The German parliament on Friday, Nov. 30, overwhelmingly approved the federal budget of 283.2 billion euros ($417.4 billion) for 2008, an increase of 4 percent from 2007.
A strong euro and weak dollar is blamed for hurting German exports to US
Lawmakers voted 408-144 in favor of the budget, which has provided for a slight increase in outlays for defense and economic assistance. Defense spending will go up to 29.45 billion euros, up from 28.39 billion in 2007. The Ministry for Economic Assistance, which is responsible for the distribution of Germany's overseas development aid, sees its share of the budget go up to 5.13 billion euros, an increase from 4.5 billion euros last year.
The biggest slice, accounting for about 30 percent of the overall budget, has been earmarked for labor and social affairs.
Weak dollar blamed for slowdown in euro zone exports
During the final day of the four-day debate, German Economics Minister Michael Glos appealed to the United States to slow down the dollar's slide as European exporters come under growing exchange-rate pressure.
Glos said Washington should not try to fix structural problems in the US economy by devaluing the dollar.
"If the resulting economic boom is not underpinned by structural adjustment in the US economy itself, but is achieved purely as the result of a weak currency, then the Americans have gotten a bad deal," he said.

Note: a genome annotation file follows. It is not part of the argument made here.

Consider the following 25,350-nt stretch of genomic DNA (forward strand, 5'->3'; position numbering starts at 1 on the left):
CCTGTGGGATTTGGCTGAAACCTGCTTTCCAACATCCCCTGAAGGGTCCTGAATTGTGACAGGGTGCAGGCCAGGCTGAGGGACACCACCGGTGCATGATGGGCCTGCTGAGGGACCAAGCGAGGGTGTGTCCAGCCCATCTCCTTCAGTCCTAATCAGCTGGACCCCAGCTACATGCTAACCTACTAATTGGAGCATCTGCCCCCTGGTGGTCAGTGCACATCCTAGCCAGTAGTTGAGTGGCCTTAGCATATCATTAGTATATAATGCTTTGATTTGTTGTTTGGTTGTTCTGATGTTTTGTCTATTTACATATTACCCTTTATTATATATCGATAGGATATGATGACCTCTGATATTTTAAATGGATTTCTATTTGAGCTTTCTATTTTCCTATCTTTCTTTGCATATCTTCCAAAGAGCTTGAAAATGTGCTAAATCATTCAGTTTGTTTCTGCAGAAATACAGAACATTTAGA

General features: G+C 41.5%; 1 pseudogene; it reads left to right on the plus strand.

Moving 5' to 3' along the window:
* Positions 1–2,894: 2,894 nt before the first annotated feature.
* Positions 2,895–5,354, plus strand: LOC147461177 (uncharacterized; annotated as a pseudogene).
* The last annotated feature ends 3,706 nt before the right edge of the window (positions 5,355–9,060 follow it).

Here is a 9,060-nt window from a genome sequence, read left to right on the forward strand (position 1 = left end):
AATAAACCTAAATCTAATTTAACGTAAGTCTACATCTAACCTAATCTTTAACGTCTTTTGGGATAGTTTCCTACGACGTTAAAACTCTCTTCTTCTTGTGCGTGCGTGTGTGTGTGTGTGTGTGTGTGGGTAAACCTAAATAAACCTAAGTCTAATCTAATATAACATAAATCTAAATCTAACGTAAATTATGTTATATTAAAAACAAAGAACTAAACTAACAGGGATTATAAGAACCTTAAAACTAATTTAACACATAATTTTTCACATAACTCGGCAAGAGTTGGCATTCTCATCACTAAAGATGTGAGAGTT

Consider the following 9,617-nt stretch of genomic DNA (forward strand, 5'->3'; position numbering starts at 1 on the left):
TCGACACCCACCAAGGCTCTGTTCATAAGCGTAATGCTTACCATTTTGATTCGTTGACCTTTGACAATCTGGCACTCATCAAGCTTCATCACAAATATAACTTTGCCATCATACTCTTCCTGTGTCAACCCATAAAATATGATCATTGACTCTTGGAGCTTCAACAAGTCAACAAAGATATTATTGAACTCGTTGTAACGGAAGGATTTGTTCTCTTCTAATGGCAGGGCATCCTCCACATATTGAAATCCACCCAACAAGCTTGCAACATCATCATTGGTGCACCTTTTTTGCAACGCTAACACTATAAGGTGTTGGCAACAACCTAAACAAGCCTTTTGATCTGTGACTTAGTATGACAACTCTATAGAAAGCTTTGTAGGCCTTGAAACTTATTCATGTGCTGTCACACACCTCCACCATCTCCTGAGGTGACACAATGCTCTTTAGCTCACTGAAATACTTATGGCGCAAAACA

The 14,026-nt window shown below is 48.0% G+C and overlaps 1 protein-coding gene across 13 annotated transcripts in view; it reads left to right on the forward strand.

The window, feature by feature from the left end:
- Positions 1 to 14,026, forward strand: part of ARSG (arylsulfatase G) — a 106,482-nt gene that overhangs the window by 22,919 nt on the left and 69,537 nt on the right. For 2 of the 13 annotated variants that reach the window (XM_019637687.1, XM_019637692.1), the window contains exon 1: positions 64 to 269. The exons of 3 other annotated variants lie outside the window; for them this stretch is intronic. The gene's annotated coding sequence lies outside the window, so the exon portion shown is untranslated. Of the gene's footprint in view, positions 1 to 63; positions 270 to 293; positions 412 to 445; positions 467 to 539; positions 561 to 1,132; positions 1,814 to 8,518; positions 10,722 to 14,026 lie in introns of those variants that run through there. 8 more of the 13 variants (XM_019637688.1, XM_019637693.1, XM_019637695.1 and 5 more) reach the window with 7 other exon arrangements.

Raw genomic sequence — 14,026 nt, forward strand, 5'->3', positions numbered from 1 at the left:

Huge deficit spending has led to a free fall of the dollar, pushing the value of the euro to higher levels and was partly responsible for setting off turmoil in the world financial markets.
Earlier, German Finance Minister Peer Steinbrück said he did not expect the German economy to suffer too much from the current credit squeeze triggered by the US mortgage crisis.
EU exports elsewhere to offset slack in US
He told the Financial Times newspaper that he expected the German economy to perform well next year even if were to grow at a slower pace than 2007.
Steinbrück said domestic demand was picking up and exports would remain brisk, with demand from Russia, Eastern Europe and Asia offsetting a slowdown in US imports from the Euro zone.
Referring to the strength of the euro against the dollar, he acknowledged that it would have an effect on Germany, but said the stronger currency would curb the impact of higher oil prices, since crude is dollar-based.
"For us Europeans, we prefer a stronger euro to a weak one," he told the financial daily.